Over our £44 per day but not by much! 2 flights (Manila – Cebu and Kalibo – Manila) mainly put us over budget.
Standard Filipino meal at a small restaurant – 90-150PHP
Set meal at a local fast food chain – 70-120PHP usually including unlimited rice
Small beer from a 7-11 – 27-35PHP
Beer at a bar – 30-80PHP (never saw a beer selling for more than 100PHP even in pricier places)
Average room cost in a city (Manila excluded) – 380-700PHP
Average room cost on an island – 800PHP – 1600PHP and up
Haircut in Boracay – 50PHP
Short Taxi Ride – 70PHP
Very few problems, since English is one of the national languages of the Philippines! 95% of printed language on signs, labels, menus etc is in English. However you’ll rarely hear English being spoken as Filipino (Tagalog) is the other official language and is used for conversation, as well as some newspapers and adverts. But because of it’s official status almost all Filipinos speak incredibly good English.
This isn’t always as easy as you’d think, we did have a surprising amount of trouble sometimes being understood in restaurants and shops at times. We can only think it is down to our British accents, in the same way we have trouble being understood in America sometimes.
Filipino food is widely unknown outside the country, but is a great cuisine in our opinion.
Initially we weren’t hugely impressed with the cuisine as it is very meat based and doesn’t seem the healthiest. But we soon grew to enjoy the wonderful succulent slow cooked or cured meat and complex flavours. Eating enough vegetables was a challenge though!
Street food is nothing to write home about, aside from some decent BBQ meat the most common seems to be hot dogs and fried chicken, it is certainly different to most of Southeast Asia in that respect. So venture into the restaurants for some home cooked food.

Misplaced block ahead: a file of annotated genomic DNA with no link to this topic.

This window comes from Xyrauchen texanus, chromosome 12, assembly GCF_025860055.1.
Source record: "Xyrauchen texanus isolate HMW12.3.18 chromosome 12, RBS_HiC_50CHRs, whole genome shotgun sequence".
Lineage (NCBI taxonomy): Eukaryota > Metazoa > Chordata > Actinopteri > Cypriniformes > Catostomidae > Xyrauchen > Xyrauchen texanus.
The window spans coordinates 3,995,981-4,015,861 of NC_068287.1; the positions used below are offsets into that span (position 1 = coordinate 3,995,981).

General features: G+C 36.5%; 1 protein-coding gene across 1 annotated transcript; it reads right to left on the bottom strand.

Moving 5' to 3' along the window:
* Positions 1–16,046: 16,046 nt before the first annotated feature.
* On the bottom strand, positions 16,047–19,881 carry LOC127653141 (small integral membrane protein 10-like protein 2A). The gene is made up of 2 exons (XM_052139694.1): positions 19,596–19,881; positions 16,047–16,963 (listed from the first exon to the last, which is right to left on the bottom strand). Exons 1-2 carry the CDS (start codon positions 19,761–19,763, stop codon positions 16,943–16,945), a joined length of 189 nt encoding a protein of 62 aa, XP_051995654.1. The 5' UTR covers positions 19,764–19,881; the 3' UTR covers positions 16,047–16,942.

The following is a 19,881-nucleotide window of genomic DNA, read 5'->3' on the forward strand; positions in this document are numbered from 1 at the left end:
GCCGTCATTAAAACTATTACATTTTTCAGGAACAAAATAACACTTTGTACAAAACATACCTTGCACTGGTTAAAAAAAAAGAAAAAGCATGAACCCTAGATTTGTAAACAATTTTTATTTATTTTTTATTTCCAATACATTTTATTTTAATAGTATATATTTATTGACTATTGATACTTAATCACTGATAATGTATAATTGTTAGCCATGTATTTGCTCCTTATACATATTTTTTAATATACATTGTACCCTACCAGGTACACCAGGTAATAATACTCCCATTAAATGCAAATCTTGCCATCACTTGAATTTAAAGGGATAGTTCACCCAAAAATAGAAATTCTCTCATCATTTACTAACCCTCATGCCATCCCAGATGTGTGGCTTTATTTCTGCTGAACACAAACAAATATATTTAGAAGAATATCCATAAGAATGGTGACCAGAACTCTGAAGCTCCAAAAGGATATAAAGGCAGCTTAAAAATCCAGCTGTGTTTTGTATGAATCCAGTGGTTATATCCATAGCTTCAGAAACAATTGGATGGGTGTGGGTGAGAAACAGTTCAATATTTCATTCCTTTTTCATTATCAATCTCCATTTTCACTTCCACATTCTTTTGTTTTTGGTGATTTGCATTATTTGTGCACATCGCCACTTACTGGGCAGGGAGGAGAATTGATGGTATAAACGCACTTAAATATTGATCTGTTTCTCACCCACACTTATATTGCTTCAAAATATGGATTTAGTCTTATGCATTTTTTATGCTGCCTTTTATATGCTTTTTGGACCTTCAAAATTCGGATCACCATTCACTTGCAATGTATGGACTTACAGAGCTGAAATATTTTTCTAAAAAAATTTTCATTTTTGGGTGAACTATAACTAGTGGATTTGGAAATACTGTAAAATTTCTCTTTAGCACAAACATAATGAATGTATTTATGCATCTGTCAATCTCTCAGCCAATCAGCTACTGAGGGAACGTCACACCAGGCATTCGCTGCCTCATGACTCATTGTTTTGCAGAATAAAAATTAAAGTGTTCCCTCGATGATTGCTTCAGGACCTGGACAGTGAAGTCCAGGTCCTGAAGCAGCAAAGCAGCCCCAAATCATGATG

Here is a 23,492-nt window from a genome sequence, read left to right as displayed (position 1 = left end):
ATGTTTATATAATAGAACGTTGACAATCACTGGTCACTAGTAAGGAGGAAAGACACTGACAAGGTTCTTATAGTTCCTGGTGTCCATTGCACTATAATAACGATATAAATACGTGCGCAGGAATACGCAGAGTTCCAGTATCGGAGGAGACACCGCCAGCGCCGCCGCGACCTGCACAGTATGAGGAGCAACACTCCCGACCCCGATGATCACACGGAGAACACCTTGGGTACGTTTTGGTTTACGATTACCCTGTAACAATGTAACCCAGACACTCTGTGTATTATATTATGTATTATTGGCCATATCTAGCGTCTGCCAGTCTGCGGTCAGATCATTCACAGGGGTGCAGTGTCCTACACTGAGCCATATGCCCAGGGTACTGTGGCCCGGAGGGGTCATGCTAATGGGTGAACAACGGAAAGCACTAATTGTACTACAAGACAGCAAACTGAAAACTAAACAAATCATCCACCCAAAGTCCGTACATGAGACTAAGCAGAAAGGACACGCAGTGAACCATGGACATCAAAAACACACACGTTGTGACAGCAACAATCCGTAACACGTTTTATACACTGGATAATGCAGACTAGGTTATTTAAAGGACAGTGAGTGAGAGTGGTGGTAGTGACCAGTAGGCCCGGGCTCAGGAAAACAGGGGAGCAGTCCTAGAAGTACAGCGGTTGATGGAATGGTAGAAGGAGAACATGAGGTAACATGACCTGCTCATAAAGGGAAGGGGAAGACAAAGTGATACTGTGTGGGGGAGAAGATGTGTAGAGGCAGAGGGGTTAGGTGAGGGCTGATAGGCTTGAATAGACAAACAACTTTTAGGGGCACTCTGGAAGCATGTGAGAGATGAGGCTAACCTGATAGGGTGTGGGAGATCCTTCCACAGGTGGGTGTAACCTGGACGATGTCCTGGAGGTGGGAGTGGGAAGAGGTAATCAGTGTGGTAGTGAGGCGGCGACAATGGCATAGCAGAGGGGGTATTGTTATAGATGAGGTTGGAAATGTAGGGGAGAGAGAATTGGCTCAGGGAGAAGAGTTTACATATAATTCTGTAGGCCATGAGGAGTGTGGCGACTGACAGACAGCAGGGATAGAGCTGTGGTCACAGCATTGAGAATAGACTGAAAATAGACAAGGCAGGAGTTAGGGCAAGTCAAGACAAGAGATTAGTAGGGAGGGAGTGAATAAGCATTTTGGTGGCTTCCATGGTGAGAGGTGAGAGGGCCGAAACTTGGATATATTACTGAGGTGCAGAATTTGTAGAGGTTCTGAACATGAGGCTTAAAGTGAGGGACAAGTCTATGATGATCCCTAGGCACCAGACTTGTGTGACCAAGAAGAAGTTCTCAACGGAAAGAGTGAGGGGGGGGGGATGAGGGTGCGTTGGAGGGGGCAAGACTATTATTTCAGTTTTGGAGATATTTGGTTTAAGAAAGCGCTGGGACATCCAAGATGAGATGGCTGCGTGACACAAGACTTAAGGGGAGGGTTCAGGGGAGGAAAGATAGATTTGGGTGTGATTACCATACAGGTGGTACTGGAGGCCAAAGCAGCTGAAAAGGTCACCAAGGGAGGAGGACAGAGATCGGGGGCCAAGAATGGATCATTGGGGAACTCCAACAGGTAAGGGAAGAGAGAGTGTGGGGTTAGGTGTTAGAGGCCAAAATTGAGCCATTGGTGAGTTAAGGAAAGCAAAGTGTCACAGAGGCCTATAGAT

Fast food is ubiquitous in the Philippines, both home grown brands and American. Jollibee is the Filipino version of McDonalds and is everywhere. Despite being fast food, it’s worth a visit. Other brands, such as Mang Inasal, do proper Filipino food in a fast food setting. So personally I had no issue eating in these places from time to time.
Lechon Kawali – deep fried pork belly. Not the healthiest dish (!) but it tastes unbelievable
Inasal Chicken – described in more detail here, this is one of the best BBQ chicken dishes I have tasted
Adobo – Slow cooked pork and/or chicken in soy sauce, vinegar & garlic
Sinigang – a very sour tamarind soup, ofter with pork
Oh, and before you ask, we didn’t try Balut (fertilised duck egg). We like to eat local but it was just too much for us.
Is it safe?
This is something I was unsure about before we went, especially with Manila. One of those situations where you read the guide books and get unduly worried. Honestly though we never felt unsafe in the slightest, even in the capital. As with any large city keep bags close to you and don’t flash money or cameras around.
The smaller islands such as Siquijor feel so safe and sleepy crime is probably virtually non existent.
A danger other than crime in cities is traffic! Cars rarely stop at crossings so be careful.